One out of every three eighth- and 10th-graders surveyed in 20 states said they have seriously considered killing themselves, and many have poor health habits that include drinking, smoking and ignorance of safe sex.
Thirty-four percent of the 11,000 students - 25 percent of the boys and 42 percent of the girls - reported that they had thought seriously about ending their lives, and 15 percent had gone so far as to attempt potentially fatal injuries, the national Centers for Disease Control reported Thursday.Dr. Lloyd Kolbe, director of the CDC's Division of Adolescent and School Health, said the suicide figures were surprising. "We just didn't think it would be that high," he said.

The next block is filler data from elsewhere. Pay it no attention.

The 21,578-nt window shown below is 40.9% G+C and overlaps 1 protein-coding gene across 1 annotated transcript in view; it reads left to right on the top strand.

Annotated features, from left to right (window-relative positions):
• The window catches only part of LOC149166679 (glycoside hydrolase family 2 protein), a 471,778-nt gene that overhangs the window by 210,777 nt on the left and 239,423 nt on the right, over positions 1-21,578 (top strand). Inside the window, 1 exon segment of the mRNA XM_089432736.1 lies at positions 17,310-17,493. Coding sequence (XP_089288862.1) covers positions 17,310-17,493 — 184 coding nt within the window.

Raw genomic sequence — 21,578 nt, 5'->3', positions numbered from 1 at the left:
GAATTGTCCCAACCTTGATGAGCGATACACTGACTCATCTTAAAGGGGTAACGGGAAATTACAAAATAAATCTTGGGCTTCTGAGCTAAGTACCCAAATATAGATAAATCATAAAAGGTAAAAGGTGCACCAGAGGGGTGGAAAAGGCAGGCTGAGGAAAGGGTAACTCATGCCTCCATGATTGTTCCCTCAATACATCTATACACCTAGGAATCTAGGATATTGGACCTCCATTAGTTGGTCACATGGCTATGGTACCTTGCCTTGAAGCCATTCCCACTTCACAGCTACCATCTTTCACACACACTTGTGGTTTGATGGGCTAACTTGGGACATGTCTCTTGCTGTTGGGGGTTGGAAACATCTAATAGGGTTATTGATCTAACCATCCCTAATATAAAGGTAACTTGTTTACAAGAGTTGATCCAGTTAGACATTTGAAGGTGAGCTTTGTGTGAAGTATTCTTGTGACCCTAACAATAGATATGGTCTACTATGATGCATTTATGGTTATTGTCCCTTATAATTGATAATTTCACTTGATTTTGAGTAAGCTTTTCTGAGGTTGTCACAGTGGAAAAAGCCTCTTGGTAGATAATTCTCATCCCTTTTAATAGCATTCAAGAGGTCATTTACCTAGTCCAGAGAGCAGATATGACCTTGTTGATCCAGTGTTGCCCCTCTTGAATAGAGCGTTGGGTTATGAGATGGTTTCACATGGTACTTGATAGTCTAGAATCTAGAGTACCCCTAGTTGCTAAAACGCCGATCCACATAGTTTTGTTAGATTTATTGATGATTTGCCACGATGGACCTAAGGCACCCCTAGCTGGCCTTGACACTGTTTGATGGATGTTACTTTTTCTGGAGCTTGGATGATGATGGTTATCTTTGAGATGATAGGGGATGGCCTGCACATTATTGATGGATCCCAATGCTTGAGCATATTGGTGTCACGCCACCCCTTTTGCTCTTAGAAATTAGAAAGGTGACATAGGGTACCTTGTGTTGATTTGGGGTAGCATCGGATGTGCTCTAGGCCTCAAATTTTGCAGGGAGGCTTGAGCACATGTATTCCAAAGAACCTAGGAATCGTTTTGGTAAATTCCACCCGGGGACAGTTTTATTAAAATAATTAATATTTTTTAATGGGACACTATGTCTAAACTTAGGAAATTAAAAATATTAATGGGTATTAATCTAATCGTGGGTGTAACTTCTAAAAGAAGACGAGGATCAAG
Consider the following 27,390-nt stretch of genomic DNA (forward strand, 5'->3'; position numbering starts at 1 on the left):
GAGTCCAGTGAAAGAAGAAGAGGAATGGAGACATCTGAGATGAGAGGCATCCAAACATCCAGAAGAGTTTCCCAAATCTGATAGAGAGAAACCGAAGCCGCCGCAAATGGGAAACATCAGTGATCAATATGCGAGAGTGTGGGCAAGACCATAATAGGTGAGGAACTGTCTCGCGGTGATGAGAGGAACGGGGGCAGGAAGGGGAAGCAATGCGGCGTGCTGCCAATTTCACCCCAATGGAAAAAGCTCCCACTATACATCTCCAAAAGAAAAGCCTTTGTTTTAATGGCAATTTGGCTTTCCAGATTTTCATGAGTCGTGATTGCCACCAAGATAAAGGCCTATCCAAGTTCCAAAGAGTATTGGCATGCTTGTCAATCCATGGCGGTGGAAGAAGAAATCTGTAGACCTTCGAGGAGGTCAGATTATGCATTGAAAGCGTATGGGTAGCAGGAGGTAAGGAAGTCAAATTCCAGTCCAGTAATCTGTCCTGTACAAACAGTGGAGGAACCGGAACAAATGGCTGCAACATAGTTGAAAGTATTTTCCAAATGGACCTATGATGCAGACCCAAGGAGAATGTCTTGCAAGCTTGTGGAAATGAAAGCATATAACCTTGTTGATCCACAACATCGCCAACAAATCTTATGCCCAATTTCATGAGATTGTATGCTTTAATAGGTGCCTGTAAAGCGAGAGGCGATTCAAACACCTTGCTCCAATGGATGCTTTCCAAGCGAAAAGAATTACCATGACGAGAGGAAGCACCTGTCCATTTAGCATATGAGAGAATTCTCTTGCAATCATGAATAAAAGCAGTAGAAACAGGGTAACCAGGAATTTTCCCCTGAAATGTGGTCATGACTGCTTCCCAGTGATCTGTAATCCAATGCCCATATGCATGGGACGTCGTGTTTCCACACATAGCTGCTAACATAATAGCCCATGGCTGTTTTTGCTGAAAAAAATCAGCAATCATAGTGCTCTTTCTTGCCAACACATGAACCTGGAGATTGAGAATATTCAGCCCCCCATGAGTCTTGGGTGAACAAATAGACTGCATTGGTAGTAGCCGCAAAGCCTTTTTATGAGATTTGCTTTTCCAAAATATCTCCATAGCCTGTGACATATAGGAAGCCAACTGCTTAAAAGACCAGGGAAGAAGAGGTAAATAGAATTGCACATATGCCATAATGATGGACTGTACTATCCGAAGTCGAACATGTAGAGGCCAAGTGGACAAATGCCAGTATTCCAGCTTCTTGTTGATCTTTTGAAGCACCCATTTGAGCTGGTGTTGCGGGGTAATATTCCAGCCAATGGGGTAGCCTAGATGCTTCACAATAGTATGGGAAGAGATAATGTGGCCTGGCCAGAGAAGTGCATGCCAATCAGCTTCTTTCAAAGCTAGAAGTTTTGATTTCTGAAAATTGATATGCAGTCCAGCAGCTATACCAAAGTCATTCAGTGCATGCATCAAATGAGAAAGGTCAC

He said it was the first time the suicide question had been asked in the National Adolescent Student Health Survey, so researchers lacked a bench mark for comparison.
"Many schools in the nation are teaching more about suicide, about how to identify friends who may be suicidal and many school faculty are being trained in how to deal with suicides should they occur," Kolbe noted.
He thought the findings added urgency to such activities. "I think what it means is that we need to begin exploring this a little more and looking at what we can do."
The 1987 survey addressed questions about alcohol, drugs, violence, suicide and sex to eighth- and 10th-grade students in randomly selected classrooms chosen from a national sample of 217 schools in 20 states.
In the eighth grade, 51 percent had tried smoking and 77 percent had tried alcohol; by 10th grade, the numbers rose to 63 percent for smoking and 89 percent for liquor.
Overall, 22 percent reported smoking in the previous month and about 32 percent reporting having five or more drinks at one time in the previous two weeks.
"Drinking and drug use . . . contributes very substantially to homicide and suicide," Kolbe said.